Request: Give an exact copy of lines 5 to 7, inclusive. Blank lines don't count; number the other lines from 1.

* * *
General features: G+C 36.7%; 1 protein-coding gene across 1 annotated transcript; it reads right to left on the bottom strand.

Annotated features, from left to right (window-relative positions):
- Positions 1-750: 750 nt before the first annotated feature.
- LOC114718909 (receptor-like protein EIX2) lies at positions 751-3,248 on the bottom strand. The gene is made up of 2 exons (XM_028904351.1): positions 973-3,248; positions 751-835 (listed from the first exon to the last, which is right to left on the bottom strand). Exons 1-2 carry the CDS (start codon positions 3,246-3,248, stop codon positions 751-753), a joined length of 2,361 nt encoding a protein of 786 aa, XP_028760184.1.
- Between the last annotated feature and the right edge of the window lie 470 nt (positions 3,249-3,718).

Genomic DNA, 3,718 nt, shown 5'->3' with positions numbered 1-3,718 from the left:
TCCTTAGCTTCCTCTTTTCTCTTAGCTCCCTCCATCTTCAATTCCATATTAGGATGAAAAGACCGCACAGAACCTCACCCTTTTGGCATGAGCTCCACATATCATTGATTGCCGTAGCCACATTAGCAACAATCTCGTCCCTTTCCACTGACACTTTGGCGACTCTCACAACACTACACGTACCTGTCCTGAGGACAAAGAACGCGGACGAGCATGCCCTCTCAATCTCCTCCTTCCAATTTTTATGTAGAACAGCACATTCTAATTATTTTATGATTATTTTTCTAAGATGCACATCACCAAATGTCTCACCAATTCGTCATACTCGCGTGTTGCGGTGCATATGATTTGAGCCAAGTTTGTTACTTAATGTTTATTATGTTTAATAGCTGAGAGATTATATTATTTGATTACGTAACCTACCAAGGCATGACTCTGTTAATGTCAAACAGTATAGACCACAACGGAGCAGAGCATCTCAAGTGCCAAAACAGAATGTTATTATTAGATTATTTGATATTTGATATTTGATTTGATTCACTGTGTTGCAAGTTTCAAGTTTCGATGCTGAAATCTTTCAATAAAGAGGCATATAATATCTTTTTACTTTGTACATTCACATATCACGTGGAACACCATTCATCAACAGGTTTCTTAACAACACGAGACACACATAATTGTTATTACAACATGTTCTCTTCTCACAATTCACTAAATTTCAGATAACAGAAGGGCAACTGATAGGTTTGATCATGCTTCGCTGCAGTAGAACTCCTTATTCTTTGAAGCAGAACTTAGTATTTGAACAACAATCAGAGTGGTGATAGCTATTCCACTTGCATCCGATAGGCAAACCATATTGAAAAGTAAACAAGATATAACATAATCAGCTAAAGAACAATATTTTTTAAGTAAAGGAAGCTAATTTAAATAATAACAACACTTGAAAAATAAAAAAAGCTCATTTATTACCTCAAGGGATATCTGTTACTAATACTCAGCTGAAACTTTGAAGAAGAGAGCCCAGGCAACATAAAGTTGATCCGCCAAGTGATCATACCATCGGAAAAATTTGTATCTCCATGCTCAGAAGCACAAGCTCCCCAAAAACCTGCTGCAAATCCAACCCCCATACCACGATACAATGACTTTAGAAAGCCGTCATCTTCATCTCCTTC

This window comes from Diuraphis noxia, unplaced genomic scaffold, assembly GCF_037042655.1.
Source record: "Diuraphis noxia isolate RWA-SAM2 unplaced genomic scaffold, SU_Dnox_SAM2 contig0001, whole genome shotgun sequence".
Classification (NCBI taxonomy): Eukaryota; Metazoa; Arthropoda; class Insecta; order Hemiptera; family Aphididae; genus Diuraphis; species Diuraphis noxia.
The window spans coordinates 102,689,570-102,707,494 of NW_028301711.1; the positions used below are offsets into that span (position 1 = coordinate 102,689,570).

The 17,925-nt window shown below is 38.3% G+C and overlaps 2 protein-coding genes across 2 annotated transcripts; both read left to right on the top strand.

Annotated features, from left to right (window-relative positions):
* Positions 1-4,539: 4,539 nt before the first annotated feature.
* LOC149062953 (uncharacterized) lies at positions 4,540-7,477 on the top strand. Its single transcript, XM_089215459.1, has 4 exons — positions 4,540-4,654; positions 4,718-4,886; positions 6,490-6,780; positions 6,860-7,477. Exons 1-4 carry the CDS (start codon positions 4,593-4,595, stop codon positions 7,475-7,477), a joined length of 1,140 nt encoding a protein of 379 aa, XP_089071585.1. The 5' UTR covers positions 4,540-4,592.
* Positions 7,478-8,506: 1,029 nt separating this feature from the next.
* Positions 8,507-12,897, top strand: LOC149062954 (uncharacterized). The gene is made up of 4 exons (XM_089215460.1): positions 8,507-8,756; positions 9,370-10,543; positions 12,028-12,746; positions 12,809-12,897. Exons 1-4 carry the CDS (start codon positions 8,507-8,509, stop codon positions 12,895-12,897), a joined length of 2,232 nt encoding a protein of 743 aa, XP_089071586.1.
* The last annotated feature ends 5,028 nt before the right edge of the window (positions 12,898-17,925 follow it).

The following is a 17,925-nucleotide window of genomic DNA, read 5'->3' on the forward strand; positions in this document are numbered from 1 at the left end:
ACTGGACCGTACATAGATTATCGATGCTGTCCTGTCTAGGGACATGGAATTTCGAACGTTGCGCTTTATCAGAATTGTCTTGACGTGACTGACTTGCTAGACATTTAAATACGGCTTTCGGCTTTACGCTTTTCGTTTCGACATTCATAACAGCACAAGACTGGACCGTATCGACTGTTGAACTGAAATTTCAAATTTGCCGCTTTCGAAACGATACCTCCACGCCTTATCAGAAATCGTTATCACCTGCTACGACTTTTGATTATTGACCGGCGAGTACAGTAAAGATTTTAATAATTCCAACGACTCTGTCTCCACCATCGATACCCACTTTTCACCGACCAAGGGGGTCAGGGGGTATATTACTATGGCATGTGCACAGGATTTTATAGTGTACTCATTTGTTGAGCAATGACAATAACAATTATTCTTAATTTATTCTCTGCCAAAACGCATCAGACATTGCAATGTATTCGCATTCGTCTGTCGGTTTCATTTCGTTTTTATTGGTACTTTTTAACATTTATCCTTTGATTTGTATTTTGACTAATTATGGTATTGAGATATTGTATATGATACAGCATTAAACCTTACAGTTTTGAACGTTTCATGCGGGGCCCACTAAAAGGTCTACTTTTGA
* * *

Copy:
- Between the last annotated feature and the right edge of the window lie 470 nt (positions 3,249-3,718).

Genomic DNA, 3,718 nt, shown 5'->3' with positions numbered 1-3,718 from the left:
TCCTTAGCTTCCTCTTTTCTCTTAGCTCCCTCCATCTTCAATTCCATATTAGGATGAAAAGACCGCACAGAACCTCACCCTTTTGGCATGAGCTCCACATATCATTGATTGCCGTAGCCACATTAGCAACAATCTCGTCCCTTTCCACTGACACTTTGGCGACTCTCACAACACTACACGTACCTGTCCTGAGGACAAAGAACGCGGACGAGCATGCCCTCTCAATCTCCTCCTTCCAATTTTTATGTAGAACAGCACATTCTAATTATTTTATGATTATTTTTCTAAGATGCACATCACCAAATGTCTCACCAATTCGTCATACTCGCGTGTTGCGGTGCATATGATTTGAGCCAAGTTTGTTACTTAATGTTTATTATGTTTAATAGCTGAGAGATTATATTATTTGATTACGTAACCTACCAAGGCATGACTCTGTTAATGTCAAACAGTATAGACCACAACGGAGCAGAGCATCTCAAGTGCCAAAACAGAATGTTATTATTAGATTATTTGATATTTGATATTTGATTTGATTCACTGTGTTGCAAGTTTCAAGTTTCGATGCTGAAATCTTTCAATAAAGAGGCATATAATATCTTTTTACTTTGTACATTCACATATCACGTGGAACACCATTCATCAACAGGTTTCTTAACAACACGAGACACACATAATTGTTATTACAACATGTTCTCTTCTCACAATTCACTAAATTTCAGATAACAGAAGGGCAACTGATAGGTTTGATCATGCTTCGCTGCAGTAGAACTCCTTATTCTTTGAAGCAGAACTTAGTATTTGAACAACAATCAGAGTGGTGATAGCTATTCCACTTGCATCCGATAGGCAAACCATATTGAAAAGTAAACAAGATATAACATAATCAGCTAAAGAACAATATTTTTTAAGTAAAGGAAGCTAATTTAAATAATAACAACACTTGAAAAATAAAAAAAGCTCATTTATTACCTCAAGGGATATCTGTTACTAATACTCAGCTGAAACTTTGAAGAAGAGAGCCCAGGCAACATAAAGTTGATCCGCCAAGTGATCATACCATCGGAAAAATTTGTATCTCCATGCTCAGAAGCACAAGCTCCCCAAAAACCTGCTGCAAATCCAACCCCCATACCACGATACAATGACTTTAGAAAGCCGTCATCTTCATCTCCTTC